Forensic Anthropologist Richard Neave based this illustration fromm the three skulls found from Israeli archaeological sites. He constructed the shape of Jesus’ face using computerized tomography. The outcome was a man with tan skin, a broader nose and a short hairdo. It is far from the Caucasian man with long brown hair as seen in many religious artworks.
Biographer Matthew Kilburn, as cited on Forensic-News.com, argued on his Facebook Monday morning, “Jesus certainly wasn’t Nordic-looking. But nor was he ‘Black.’ He most likely shared the skin tone of those of his community. If you pull up pictures of Palestinian men today, you’ll find a skin tone much closer to ‘white’ than to ‘black,’ but most accurately described as ‘tan’ or olive.'”
He also added that people cannot base on skulls to analyze how someone wore his hair, “but if you look at the Shroud of Turin, it clearly shows a figure with long hair.”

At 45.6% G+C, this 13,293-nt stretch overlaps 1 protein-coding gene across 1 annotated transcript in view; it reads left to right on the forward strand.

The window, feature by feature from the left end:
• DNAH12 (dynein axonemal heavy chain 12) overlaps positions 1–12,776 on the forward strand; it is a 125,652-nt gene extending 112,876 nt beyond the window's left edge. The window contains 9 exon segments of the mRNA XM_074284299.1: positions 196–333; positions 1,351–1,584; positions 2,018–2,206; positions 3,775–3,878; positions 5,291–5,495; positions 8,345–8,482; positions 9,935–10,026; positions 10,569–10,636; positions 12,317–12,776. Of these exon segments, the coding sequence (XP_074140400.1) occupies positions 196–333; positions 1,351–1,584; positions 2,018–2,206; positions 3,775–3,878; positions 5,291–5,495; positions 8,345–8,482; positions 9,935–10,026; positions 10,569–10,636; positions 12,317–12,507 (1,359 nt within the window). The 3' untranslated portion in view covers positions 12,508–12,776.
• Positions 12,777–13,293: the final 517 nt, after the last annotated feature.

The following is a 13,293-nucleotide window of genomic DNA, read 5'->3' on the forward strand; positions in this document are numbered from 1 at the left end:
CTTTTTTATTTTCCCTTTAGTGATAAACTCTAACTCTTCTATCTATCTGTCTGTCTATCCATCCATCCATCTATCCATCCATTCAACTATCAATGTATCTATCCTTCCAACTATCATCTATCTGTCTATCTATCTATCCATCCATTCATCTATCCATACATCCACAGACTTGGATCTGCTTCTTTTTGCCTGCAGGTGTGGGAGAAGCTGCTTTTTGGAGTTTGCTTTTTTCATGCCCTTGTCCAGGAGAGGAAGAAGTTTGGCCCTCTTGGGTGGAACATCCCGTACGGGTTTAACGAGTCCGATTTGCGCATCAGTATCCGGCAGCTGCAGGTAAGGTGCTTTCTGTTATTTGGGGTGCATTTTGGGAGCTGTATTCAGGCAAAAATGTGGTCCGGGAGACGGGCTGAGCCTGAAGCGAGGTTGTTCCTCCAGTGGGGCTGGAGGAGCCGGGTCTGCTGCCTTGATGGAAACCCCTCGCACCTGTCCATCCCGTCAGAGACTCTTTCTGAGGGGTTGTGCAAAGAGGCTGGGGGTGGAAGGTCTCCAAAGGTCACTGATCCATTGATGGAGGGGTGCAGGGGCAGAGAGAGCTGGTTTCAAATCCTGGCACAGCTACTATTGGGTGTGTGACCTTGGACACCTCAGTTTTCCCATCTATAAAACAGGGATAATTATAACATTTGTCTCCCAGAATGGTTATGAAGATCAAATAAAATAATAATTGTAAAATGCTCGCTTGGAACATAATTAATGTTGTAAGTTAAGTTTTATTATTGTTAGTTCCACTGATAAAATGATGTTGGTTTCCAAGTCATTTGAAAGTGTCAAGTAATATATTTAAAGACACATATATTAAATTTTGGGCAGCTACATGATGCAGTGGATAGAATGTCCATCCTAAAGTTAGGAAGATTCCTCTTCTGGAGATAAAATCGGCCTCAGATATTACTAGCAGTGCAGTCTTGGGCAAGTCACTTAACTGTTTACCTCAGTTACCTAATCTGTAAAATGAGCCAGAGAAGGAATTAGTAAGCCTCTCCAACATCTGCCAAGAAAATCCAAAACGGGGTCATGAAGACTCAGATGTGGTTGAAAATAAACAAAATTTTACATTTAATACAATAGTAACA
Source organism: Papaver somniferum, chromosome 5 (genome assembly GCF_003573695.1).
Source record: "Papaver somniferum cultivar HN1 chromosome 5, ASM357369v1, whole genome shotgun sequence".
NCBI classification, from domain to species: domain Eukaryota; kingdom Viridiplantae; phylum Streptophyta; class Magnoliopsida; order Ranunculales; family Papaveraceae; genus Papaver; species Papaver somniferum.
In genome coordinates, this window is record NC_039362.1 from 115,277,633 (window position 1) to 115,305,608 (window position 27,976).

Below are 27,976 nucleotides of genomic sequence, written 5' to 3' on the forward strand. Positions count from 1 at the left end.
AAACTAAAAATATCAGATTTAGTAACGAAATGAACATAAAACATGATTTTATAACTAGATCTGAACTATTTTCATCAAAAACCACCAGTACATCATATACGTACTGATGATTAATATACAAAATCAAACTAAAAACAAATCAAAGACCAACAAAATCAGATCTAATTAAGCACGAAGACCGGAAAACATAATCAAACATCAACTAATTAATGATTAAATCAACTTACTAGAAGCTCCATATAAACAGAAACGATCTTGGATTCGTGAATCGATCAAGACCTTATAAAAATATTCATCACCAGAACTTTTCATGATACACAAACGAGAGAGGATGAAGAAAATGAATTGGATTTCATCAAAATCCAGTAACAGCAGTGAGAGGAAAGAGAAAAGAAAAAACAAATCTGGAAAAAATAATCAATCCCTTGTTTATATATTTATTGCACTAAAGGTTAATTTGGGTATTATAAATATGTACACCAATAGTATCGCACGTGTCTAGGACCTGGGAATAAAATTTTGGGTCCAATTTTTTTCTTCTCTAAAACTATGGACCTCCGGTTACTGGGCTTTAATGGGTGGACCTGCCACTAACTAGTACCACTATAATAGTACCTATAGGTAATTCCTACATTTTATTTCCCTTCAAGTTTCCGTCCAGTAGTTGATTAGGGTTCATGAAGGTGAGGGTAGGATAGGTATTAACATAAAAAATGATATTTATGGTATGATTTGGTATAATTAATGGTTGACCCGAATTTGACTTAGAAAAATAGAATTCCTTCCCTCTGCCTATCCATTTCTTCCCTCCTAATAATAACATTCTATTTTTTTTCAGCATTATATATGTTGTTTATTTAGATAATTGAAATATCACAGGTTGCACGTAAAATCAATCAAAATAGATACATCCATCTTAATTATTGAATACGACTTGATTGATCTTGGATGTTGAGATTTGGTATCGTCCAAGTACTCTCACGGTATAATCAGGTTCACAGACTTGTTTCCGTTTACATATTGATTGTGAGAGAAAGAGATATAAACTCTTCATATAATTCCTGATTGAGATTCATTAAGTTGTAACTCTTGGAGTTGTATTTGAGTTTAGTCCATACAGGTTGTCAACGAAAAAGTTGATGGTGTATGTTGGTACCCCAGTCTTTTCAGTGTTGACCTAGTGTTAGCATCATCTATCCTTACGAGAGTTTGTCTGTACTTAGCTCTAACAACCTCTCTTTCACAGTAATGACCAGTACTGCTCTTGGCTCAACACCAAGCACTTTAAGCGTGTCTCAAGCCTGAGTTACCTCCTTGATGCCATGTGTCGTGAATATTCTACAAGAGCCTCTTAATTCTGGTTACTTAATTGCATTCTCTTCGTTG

Along with the spread of this illustration were the different takes of netizens on Facebook.
One argued that based on where Jesus lived as stated in the Bible, He “looks more like an Arabian person than a European.” Another Facebook user, however, stated that how Jesus looked does not matter and people should “focus on His purpose” instead.
Neave is a medical artist from the University of Manchester in England. He was reported to be an expert in forensic facial reconstruction, one of which is Ydee Girl, a prehistoric bog body.